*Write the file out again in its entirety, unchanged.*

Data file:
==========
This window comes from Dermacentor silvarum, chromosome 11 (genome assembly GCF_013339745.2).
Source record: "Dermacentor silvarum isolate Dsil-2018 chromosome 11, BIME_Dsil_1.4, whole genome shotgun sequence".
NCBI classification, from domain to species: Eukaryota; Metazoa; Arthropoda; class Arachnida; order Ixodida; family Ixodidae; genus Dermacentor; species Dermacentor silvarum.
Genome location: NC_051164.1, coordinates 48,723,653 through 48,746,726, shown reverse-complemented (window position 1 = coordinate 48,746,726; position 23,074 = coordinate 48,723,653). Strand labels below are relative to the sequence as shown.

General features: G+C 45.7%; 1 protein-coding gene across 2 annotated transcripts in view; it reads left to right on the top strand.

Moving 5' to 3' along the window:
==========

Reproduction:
This window comes from Dermacentor silvarum, chromosome 11 (genome assembly GCF_013339745.2).
Source record: "Dermacentor silvarum isolate Dsil-2018 chromosome 11, BIME_Dsil_1.4, whole genome shotgun sequence".
NCBI classification, from domain to species: Eukaryota; Metazoa; Arthropoda; class Arachnida; order Ixodida; family Ixodidae; genus Dermacentor; species Dermacentor silvarum.
Genome location: NC_051164.1, coordinates 48,723,653 through 48,746,726, shown reverse-complemented (window position 1 = coordinate 48,746,726; position 23,074 = coordinate 48,723,653). Strand labels below are relative to the sequence as shown.

General features: G+C 45.7%; 1 protein-coding gene across 2 annotated transcripts in view; it reads left to right on the top strand.

Moving 5' to 3' along the window: